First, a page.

“At ISS, we don’t have a patent, we don’t have the Covid vaccines, we don’t own an oil field,” he said. “We employ people who do something that everyone else knows how to do, which is cleaning. There is no proprietary technology; the only value we have is in our culture and our leadership. And I think we need to work with those two values as we have conversations about the future.”
It’s interesting that for many business leaders, the way they adapt to hybrid working will be informed by their culture. Working through the pandemic has taught a lot of them the value of purpose, and the importance of wellbeing and mental health. If employees are happy and supported, they are more likely to do a good job, of course. But the way companies achieve this new model and keep people happy is an ongoing debate.
Peter Richardson, the outgoing country market lead for Protiviti UK, is embarking on a global initiative helping the business and its clients navigate the future of work. He said that businesses were entering a period of experimentation and called on people to be bold in the face of this new opportunity. He also suggested that Søren’s framework of security, belonging, and influence could be supported if offices played a more specific role.
“I heard the head of marketing at Mars talk about a ‘five Cs’ model for the use of offices: connection, collaboration, celebration, creative ideation, and compassion,” he said. “I really like that. Those are the reasons we have to physically work together. They are things that underpin our culture, and they all make sense. But thinking about how we actually achieve them means there’s an awful lot to work through. There are a lot of ideas to develop.”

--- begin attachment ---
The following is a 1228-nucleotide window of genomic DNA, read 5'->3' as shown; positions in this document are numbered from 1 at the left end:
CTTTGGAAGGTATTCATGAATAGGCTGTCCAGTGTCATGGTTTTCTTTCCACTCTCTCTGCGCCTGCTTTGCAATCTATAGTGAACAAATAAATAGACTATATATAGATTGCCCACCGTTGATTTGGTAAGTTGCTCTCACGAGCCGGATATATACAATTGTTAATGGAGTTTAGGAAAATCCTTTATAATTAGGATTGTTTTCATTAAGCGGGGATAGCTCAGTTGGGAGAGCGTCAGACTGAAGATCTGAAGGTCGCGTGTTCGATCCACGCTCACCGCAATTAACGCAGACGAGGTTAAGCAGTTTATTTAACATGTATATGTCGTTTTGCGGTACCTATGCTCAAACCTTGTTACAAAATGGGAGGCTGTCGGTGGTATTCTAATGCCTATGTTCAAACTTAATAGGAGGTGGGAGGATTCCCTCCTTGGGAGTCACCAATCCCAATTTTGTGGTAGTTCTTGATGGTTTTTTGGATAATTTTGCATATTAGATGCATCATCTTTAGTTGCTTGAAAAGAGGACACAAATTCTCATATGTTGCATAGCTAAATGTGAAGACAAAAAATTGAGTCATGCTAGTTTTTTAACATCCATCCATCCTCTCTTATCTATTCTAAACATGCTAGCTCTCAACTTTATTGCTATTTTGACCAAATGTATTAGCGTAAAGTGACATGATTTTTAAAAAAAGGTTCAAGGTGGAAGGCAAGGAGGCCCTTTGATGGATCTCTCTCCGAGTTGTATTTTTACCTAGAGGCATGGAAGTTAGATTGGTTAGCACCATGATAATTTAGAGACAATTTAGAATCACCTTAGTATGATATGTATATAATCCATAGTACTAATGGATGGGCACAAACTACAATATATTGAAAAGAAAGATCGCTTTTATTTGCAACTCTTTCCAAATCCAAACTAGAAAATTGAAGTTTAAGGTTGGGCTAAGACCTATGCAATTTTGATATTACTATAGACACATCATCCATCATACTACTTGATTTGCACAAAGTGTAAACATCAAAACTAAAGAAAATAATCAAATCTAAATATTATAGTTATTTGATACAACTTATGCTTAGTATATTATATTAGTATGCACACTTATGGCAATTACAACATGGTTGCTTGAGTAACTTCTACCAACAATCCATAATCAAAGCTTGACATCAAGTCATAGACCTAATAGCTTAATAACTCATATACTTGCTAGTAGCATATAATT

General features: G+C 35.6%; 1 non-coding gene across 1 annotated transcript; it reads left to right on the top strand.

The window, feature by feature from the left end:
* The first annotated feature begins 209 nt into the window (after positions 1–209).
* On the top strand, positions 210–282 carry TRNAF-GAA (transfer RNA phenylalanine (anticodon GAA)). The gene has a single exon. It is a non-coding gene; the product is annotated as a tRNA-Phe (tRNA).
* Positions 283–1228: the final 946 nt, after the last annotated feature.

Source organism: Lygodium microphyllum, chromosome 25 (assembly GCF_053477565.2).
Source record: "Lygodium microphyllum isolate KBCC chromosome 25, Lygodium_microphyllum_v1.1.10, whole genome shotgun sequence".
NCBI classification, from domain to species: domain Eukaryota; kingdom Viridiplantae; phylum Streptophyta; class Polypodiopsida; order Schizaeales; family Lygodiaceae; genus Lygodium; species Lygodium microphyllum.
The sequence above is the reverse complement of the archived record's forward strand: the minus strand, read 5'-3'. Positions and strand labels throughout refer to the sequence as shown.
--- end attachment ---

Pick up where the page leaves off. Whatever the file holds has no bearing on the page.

Søren said that ISS was focussed on a matrix of behaviours to help support the transition to a hybrid model. On one side of a chart, he showed behaviours people were keen to develop and keep, such as working away from the office, and virtual team building. These were complemented by what people wanted to go back to, such as critical business travel and teambuilding in person. But the things they didn’t want, such as regular commuting and non-critical business travel, would also help to focus attention as well.
For now, business leaders are alive to the opportunity, and working out their strategies. They believe hybrid working is the future and they recognise this is how most people want to work. It’s not the same for everyone, of course, because some industries just can’t ‘work from home’. But it’s striking how this new model is being both accepted and embraced in principle. This period of experimentation will reveal more about how hybrid working will happen in practice. And it’s a journey that businesses will go on together as they embark on the next chapter.
To read more about the research mentioned in this article click on the special report from Robert Half: ‘Demand For Skilled Talent in the Evolving COVID-19 Landscape’. Eighty-nine per cent of people, from a sample of 60,000, believe hybrid working will become permanent. In the long term, 70 per cent of those said they would prefer to work between their home and the office. Only 8 per cent said they would like to go back to the office full time. The game has well and truly changed.
Click below to view the entire series